Carbon Diary: Robin Hood to rescue climate?
Is the Robin Hood Tax on banks’ transactions the key to the $100 billion a year the UN promised developing nations in its Copenhagen Accord? Last December, the UN said new funds on this enormous scale are needed annually to satisfy the needs of developing countries for low carbon technologies and to adapt to climate change impacts that we, the developed nations, have set in train.
When the UN called for “Scaled up, new and additional, predictable and adequate” resources, many supposed its arrow was aimed at the banks, to help seal the Copenhagen Accord. This is the Accord’s commitment – paragraph 8:
“Developed countries commit to a goal of mobilizing jointly USD 100 billion dollars a year by 2020 to address the needs of developing countries.”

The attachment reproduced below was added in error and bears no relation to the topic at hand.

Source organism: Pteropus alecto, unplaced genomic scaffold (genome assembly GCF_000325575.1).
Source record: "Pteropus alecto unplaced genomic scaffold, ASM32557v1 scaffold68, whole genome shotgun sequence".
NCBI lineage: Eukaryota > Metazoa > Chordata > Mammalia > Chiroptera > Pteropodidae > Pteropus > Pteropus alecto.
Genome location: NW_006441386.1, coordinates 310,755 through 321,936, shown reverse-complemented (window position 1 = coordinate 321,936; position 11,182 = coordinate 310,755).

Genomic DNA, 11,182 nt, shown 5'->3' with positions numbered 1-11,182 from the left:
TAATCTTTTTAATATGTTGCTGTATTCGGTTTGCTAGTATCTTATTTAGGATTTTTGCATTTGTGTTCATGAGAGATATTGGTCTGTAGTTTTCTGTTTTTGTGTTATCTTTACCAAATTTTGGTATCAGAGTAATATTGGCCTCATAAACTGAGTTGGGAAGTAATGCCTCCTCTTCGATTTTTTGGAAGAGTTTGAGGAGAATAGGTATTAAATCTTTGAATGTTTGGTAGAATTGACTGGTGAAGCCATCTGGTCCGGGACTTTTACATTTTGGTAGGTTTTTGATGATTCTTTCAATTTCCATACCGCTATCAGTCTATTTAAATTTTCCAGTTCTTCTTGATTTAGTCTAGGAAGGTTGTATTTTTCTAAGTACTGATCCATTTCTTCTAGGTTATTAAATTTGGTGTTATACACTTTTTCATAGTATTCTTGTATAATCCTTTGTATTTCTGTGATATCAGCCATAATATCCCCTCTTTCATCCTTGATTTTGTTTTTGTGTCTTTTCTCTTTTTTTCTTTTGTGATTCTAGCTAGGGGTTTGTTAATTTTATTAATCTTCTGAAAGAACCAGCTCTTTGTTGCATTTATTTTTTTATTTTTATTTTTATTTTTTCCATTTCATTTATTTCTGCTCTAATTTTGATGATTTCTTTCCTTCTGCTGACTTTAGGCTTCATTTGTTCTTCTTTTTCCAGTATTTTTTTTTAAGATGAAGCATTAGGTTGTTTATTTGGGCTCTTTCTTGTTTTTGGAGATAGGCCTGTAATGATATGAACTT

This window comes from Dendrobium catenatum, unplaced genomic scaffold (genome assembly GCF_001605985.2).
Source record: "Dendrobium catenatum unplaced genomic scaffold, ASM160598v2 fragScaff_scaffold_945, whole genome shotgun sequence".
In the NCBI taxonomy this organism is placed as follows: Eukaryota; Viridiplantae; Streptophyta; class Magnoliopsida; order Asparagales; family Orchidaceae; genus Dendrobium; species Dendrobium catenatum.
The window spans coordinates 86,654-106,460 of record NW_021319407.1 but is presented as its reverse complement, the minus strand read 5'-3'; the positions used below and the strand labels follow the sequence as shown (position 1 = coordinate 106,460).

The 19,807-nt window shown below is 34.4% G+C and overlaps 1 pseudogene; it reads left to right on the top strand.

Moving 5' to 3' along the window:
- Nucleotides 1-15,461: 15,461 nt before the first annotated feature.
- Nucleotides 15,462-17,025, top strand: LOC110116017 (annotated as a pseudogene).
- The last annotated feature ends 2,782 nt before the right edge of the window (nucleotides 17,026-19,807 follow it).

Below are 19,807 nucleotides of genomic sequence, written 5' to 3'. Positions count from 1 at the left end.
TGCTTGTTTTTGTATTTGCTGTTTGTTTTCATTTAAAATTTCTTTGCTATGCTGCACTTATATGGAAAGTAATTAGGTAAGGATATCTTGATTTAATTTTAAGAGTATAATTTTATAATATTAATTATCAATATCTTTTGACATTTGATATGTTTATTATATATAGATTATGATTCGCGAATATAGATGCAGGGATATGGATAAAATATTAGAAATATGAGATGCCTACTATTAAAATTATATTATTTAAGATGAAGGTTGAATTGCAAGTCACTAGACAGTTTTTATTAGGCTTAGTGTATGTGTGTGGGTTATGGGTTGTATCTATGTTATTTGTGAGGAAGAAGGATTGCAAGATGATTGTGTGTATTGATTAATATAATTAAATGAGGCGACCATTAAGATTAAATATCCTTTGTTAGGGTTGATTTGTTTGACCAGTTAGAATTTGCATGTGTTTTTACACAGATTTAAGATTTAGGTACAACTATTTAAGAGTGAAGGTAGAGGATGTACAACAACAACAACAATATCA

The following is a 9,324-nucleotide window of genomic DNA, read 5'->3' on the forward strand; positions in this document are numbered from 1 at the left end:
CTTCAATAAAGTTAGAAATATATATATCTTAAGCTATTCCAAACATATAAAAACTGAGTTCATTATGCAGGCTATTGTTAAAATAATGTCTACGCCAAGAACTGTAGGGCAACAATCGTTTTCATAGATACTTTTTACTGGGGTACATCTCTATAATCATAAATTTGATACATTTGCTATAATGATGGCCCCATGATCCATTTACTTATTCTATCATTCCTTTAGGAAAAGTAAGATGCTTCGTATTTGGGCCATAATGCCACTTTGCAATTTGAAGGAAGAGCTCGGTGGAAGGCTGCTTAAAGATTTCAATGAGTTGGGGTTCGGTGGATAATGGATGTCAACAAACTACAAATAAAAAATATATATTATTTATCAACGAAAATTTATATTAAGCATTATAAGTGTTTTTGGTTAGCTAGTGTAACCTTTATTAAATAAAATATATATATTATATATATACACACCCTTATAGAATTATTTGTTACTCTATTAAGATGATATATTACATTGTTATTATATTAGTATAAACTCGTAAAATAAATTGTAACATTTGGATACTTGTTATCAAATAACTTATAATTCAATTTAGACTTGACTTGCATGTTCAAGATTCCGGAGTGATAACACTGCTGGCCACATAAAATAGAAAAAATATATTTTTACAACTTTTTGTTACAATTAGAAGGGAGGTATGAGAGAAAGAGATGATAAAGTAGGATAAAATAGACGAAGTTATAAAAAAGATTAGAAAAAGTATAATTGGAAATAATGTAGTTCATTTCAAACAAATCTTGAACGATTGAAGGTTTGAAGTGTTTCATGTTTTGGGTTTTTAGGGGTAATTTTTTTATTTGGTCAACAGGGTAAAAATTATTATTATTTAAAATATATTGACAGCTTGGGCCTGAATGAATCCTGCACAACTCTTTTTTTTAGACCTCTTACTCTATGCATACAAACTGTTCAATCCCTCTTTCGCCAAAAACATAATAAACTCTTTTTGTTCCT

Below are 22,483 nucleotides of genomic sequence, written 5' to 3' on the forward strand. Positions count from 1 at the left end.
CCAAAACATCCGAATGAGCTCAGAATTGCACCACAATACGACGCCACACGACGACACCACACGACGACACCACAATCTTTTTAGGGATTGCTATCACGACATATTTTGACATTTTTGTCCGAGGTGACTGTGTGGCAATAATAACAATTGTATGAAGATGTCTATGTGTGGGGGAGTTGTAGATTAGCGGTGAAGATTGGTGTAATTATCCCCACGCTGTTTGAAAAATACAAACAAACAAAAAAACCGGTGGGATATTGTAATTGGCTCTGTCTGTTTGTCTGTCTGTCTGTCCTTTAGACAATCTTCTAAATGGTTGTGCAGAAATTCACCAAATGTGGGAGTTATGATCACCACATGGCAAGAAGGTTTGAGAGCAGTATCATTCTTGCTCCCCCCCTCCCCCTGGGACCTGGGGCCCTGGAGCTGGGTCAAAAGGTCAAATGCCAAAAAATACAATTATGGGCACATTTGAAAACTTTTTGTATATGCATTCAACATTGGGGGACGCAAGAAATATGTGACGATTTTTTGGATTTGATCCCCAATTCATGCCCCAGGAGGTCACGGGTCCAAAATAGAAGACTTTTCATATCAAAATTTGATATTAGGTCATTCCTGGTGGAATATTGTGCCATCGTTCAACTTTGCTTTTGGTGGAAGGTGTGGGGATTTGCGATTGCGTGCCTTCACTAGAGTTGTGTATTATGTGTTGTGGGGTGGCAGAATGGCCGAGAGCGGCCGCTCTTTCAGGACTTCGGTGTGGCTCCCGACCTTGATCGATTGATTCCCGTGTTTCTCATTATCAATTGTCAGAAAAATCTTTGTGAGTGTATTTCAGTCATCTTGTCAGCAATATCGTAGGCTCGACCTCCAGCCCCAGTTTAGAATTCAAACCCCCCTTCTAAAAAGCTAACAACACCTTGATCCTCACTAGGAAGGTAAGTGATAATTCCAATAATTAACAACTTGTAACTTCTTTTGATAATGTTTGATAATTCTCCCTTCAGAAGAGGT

But it gets a bit woolly on delivery:
“This funding will come from a wide variety of sources, public and private, bilateral and multilateral, including alternative sources of finance,”
…the Accord says. But their eye was on the main prize, the transaction tax. A secondary source could be taxing revenues from the carbon market – the billions involved buying and selling carbon permits to industry. But as things stand, in the aftermath of Copenhagen and with a recession on, the CO2 market is dead flat. CO2 is selling at a mere 13 euros a tonne. It’s below the level need to push serious investment in low carbon alternatives to fossil fuels.
And least developed nations may welcome the UN’s commitment that,
“Funding for adaptation will be prioritized for the most vulnerable developing countries, such as the least developed countries, small island developing States and Africa.”
The UN wants the cash to flow into a Copenhagen Green Climate Fund. The idea has its origins in the Commonwealth Summit, November 2009, when Gordon Brown proposed a £10-billion launch fund to
“deliver funds to poorer states on a payment by results system, under which those which showed they were taking action to halt climate change would receive more cash”.
With climate change still in post-Copenhagen resusc, the Robin Hood Tax could provide just the boost we need.